This week at Studio b., we had a new model. I get better at drawing any particular model after I have drawn him or her a few times. The first session with a new model is difficult for me. The week was no exception — I struggled. And as if drawing a new model wasn’t hard enough, Heather also directed us to draw the background in our pictures, to give a sense of environment.
In my first drawings, I drew a hint of the studio room, and the drapes covering the model’s support boxes. There was not enough time for me to draw the model with much accuracy, and also to draw the studio as well. I grew increasingly frustrated. So on my last drawing, I gave up with the studio background, and instead I put my figure on a porch near the ocean. Heather is always telling us to draw what we see, not what we know. But all I had was what I know, so my porch siding and shadows might be a little unconvincing. It’s all part of the learning process.
I was privileged to be the guest artist at the figure drawing session at Studio b. this week while our regular instructor was on vacation. My focus was on line quality and lost edges.
Sometimes the edge between the two shadows becomes indistinct. The same thing can happen with light areas, or for that matter, any two similar values. The edge becomes “lost”. The artist knows it is there, and the temptation is to draw it, but the piece generally ‘reads’ better and is more interesting if some edges remain lost. Lost edges require the viewer to participate, to look longer, to figure out what’s going on in the picture.
I showed some examples by Andrew Wyeth, in which he used thicker lines, thinner lines, and darker and lighter lines, changing line quality midway through a line. I also pointed out how he sometimes left edges completely undrawn, implying a line by edges of other shadows, or by creating a different value behind, so that the “line” was the edge of two values.
I asked the artists to leave some edges undrawn, or “lost”, and I have posted here a few of the drawings that demonstrate the concept.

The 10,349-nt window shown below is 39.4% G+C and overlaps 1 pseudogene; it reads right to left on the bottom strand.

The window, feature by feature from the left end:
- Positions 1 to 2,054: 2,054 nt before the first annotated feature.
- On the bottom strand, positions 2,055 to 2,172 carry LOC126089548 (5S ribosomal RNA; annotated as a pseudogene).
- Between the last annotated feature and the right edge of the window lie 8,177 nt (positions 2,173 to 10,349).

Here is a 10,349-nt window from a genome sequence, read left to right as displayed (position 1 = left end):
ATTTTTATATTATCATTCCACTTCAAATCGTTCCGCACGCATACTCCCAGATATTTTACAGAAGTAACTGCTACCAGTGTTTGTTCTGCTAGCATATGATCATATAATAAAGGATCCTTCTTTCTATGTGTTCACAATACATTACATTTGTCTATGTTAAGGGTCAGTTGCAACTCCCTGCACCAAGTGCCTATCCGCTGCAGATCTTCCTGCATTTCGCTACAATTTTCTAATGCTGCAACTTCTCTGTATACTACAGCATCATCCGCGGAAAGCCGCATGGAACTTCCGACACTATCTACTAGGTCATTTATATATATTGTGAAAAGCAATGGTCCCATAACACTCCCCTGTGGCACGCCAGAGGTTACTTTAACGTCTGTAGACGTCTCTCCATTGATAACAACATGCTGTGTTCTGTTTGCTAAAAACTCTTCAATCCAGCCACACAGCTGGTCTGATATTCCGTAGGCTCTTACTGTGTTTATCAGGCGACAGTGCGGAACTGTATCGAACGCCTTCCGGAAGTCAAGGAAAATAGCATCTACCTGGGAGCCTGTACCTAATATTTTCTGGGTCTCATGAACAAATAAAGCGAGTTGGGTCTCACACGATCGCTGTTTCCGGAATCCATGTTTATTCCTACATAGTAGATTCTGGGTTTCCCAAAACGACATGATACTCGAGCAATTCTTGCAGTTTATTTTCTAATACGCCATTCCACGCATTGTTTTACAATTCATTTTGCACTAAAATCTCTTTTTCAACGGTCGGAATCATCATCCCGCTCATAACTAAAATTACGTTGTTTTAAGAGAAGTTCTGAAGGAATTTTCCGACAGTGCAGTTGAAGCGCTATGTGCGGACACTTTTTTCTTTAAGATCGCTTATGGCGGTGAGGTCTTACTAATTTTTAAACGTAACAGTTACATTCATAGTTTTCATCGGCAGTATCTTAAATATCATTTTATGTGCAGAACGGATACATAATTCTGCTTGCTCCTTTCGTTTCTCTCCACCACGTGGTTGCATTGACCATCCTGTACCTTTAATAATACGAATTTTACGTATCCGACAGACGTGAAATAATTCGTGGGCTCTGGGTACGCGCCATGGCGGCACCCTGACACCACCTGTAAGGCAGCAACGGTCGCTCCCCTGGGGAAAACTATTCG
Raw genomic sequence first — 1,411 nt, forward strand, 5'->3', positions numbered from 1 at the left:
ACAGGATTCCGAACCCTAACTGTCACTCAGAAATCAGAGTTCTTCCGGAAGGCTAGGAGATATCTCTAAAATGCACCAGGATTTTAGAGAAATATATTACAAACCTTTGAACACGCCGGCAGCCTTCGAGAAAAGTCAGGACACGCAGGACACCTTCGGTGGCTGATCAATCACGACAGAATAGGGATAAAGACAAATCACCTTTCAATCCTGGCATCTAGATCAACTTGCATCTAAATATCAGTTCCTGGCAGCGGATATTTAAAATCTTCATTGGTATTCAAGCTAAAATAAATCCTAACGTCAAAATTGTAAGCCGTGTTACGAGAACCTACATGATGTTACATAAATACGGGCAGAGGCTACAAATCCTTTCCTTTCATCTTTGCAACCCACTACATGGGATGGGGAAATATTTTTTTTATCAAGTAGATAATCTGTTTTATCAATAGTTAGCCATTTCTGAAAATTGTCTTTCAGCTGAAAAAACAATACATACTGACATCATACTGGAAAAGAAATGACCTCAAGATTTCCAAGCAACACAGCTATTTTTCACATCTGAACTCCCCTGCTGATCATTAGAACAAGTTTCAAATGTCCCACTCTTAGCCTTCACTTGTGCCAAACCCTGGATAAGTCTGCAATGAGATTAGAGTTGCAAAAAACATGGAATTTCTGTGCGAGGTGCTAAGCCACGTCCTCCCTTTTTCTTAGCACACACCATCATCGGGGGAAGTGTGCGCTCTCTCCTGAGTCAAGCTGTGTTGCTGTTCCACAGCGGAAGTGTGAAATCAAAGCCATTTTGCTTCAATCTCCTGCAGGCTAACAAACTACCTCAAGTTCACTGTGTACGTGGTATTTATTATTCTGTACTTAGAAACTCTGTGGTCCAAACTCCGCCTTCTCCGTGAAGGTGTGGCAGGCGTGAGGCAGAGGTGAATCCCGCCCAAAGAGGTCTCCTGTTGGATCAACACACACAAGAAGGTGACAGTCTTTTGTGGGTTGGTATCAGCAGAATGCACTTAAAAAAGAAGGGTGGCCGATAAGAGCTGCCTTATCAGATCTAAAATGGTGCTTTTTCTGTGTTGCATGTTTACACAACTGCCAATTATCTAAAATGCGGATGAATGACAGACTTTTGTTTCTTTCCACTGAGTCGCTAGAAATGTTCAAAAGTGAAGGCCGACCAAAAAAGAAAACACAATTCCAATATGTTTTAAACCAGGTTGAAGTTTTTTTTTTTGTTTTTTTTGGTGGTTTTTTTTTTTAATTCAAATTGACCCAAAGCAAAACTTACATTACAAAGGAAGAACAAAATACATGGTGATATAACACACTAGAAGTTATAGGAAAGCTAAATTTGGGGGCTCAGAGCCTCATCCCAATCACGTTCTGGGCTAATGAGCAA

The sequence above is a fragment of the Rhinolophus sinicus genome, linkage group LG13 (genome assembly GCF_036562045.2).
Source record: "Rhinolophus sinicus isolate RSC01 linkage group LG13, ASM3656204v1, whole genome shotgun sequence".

Nancy Nichols Williams
Celia Rose Jameson
Nancy’s blue shadow covers the top of the right leg, the cast shadow, and the left side of the model. The edges are lost in the shadow. Celia’s shadows do the same.
Steve Wagner’s drawing also has some wonderful changes in line quality, some lines disappearing into nothingness, others obscured by light or shadow.
I also have included a couple of warm-up drawings by Denis Wintersong and Steve Dagg, which show line sensitivity before I gave my spiel, so I can’t take much credit — these all are accomplished artists, and all I did was give them something to think about, that they probably were already doing anyway!
This being my first experience as the guest artist for the group at Studio b., I was honored to be in the middle of such talent and energy.
We practiced continuous line drawing at Studio b. this week. As always with continuous line, because you just launch into the drawing without a preliminary underdrawing or gesture, there are a lot of distortions which may or may not be corrected by successive lines.
It interesting how even though I knew certain areas were distorted, when I redrew them with another color, I found myself repeating the distortion.
I warmed up with blue-green nupastel on white paper. On subsequent drawings, I decided to use different colors throughout each drawing as it progressed. Something came up and I left the session early but I love continuous line drawing and am promising myself I will do more of it.